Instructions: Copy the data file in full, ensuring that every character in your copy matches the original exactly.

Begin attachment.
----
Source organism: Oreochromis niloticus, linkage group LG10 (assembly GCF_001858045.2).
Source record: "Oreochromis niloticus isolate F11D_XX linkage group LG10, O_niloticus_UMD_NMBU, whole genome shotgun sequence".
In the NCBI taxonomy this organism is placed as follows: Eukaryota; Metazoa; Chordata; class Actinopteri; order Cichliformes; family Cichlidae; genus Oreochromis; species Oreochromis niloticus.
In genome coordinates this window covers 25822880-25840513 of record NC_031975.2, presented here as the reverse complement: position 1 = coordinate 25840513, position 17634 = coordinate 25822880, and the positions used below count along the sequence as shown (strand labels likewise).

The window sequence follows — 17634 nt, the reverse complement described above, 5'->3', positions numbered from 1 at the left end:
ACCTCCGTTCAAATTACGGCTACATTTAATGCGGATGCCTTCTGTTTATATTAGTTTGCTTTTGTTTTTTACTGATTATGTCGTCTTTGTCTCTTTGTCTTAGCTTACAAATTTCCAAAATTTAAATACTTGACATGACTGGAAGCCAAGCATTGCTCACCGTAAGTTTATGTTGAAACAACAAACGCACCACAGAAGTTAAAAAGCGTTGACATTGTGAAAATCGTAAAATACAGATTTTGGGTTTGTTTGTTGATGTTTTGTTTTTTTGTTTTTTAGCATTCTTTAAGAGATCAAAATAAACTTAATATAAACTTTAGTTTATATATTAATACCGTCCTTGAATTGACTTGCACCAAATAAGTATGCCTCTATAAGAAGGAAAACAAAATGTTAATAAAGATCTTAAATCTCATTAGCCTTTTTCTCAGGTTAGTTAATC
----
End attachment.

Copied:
Source organism: Oreochromis niloticus, linkage group LG10 (assembly GCF_001858045.2).
Source record: "Oreochromis niloticus isolate F11D_XX linkage group LG10, O_niloticus_UMD_NMBU, whole genome shotgun sequence".
In the NCBI taxonomy this organism is placed as follows: Eukaryota; Metazoa; Chordata; class Actinopteri; order Cichliformes; family Cichlidae; genus Oreochromis; species Oreochromis niloticus.
In genome coordinates this window covers 25822880-25840513 of record NC_031975.2, presented here as the reverse complement: position 1 = coordinate 25840513, position 17634 = coordinate 25822880, and the positions used below count along the sequence as shown (strand labels likewise).

The window sequence follows — 17634 nt, the reverse complement described above, 5'->3', positions numbered from 1 at the left end:
ACCTCCGTTCAAATTACGGCTACATTTAATGCGGATGCCTTCTGTTTATATTAGTTTGCTTTTGTTTTTTACTGATTATGTCGTCTTTGTCTCTTTGTCTTAGCTTACAAATTTCCAAAATTTAAATACTTGACATGACTGGAAGCCAAGCATTGCTCACCGTAAGTTTATGTTGAAACAACAAACGCACCACAGAAGTTAAAAAGCGTTGACATTGTGAAAATCGTAAAATACAGATTTTGGGTTTGTTTGTTGATGTTTTGTTTTTTTGTTTTTTAGCATTCTTTAAGAGATCAAAATAAACTTAATATAAACTTTAGTTTATATATTAATACCGTCCTTGAATTGACTTGCACCAAATAAGTATGCCTCTATAAGAAGGAAAACAAAATGTTAATAAAGATCTTAAATCTCATTAGCCTTTTTCTCAGGTTAGTTAATC